Moscow Exchange plans share flotation
Moscow Exchange, Russia's biggest stock market, has said it plans to sell shares in itself on its own exchange.
The exchange handles trading in shares, as well as in debt, currencies and financial derivatives such as options.
Some of Russia's biggest firms, such as gas monopoly Gazprom, and oil firm Lukoil, are listed on the exchange.
Its shares will be offered for sale to foreign investors and ordinary Russian citizens among others, and are expected to raise over $500m (£315m).
"We are confident that this will become a key factor in strengthening Moscow's position as an international financial centre and make Russia's financial market more attractive for both Russian and international investors," said the exchange's chief executive, Alexander Afanasiev.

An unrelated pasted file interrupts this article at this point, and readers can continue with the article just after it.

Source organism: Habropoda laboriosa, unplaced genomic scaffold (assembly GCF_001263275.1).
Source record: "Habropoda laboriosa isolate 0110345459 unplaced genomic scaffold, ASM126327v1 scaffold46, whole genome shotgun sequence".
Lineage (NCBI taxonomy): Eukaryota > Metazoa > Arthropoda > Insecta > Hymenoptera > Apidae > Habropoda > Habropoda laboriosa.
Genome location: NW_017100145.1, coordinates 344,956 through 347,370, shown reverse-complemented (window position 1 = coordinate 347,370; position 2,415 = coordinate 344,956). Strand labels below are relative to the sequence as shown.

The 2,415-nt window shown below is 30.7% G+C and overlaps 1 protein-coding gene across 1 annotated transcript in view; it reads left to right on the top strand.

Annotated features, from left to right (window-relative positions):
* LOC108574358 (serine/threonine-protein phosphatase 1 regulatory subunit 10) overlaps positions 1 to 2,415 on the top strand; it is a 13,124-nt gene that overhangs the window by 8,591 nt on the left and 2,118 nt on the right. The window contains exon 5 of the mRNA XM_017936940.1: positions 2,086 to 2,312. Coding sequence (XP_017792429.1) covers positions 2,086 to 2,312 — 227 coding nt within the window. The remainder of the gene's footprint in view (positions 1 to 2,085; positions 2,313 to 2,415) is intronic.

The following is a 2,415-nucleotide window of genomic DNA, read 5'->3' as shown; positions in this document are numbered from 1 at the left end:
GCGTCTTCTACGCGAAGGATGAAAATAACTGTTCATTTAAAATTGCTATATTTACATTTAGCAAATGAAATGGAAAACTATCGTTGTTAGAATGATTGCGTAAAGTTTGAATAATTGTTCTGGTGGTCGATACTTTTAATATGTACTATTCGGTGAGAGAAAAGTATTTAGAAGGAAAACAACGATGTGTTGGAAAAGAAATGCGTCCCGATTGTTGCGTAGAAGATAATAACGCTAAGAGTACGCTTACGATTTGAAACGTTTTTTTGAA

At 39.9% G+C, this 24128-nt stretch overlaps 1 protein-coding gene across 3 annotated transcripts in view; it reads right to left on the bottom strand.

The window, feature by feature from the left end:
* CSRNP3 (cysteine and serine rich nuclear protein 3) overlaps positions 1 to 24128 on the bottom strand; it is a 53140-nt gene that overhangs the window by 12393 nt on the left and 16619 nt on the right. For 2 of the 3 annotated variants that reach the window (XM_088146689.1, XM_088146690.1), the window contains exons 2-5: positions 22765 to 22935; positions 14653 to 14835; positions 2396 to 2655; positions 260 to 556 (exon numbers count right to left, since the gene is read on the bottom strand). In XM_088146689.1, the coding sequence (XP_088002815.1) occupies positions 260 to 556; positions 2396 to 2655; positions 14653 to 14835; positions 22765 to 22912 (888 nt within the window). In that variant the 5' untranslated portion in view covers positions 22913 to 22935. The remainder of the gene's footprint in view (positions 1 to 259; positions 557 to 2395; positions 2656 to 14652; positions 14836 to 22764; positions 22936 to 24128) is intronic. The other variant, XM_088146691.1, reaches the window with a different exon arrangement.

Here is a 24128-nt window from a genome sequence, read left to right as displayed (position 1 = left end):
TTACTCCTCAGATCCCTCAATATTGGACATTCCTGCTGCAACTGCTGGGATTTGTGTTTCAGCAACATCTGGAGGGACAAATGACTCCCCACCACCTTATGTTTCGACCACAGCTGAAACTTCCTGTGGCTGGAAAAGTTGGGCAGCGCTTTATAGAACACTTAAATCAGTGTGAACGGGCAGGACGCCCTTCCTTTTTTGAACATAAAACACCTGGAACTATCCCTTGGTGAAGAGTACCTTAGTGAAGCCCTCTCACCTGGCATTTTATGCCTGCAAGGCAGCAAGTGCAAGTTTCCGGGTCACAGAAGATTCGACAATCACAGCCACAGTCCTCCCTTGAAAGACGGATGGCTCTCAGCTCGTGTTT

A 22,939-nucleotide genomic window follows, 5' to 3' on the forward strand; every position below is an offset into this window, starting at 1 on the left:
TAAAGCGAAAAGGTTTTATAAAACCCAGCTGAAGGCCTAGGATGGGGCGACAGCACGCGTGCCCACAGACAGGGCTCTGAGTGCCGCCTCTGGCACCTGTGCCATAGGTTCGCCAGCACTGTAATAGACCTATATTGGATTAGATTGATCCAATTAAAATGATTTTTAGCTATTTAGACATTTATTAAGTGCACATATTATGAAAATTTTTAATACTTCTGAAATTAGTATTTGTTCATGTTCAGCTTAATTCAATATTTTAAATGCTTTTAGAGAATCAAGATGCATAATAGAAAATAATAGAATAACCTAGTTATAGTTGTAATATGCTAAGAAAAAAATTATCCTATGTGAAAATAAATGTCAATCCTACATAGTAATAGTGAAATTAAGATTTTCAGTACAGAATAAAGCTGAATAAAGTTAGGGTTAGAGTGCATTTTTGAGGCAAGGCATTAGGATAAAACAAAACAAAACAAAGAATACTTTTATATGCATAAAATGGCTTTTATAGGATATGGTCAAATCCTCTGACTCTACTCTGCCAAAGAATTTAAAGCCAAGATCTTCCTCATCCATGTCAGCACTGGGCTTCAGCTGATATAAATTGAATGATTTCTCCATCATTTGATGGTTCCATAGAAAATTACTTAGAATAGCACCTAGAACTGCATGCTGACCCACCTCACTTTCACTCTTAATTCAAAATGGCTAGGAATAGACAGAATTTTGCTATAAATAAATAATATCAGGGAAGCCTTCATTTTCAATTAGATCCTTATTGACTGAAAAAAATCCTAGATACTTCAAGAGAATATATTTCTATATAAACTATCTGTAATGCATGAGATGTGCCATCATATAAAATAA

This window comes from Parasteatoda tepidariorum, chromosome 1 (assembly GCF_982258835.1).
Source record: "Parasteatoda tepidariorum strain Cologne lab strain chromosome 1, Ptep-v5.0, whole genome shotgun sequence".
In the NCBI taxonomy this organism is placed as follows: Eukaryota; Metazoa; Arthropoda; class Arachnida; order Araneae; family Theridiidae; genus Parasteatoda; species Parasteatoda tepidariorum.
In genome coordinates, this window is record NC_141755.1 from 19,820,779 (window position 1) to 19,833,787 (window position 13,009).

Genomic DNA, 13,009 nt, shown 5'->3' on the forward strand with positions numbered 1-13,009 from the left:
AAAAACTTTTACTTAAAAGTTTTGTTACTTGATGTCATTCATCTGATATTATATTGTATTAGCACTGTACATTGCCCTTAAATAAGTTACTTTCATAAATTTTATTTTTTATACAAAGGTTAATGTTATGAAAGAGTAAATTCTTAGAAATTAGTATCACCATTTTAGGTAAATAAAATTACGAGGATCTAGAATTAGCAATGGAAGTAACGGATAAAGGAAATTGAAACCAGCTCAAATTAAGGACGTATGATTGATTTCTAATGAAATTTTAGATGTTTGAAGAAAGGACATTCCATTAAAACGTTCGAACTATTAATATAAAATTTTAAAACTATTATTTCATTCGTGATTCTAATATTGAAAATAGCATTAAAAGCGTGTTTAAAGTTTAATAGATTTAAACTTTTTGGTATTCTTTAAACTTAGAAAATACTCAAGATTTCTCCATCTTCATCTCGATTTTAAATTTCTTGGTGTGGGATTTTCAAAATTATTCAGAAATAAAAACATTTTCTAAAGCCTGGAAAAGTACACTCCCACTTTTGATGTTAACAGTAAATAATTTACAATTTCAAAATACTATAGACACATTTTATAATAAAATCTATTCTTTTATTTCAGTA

Russian President Vladimir Putin is keen to turn Moscow into a major international financial centre.
But the country's appeal as a place to invest - beyond the oil, gas and mining sectors - has been tarnished by reports of corruption, and by government interventions in the business world.
The Moscow Exchange was created in 2011 from the merger of the Moscow Interbank Currency Exchange and the Russian Trading System, and only adopted its current name last year.
The combined exchange was valued at $4.5bn at the time of that deal.
The two predecessor exchanges dated back to the presidency of Boris Yeltsin in the early-to-mid-1990s, following the collapse of the Soviet Union in 1991.
The Russian central bank owns 24% of the stock exchange, but will not be selling any of its shares in the flotation.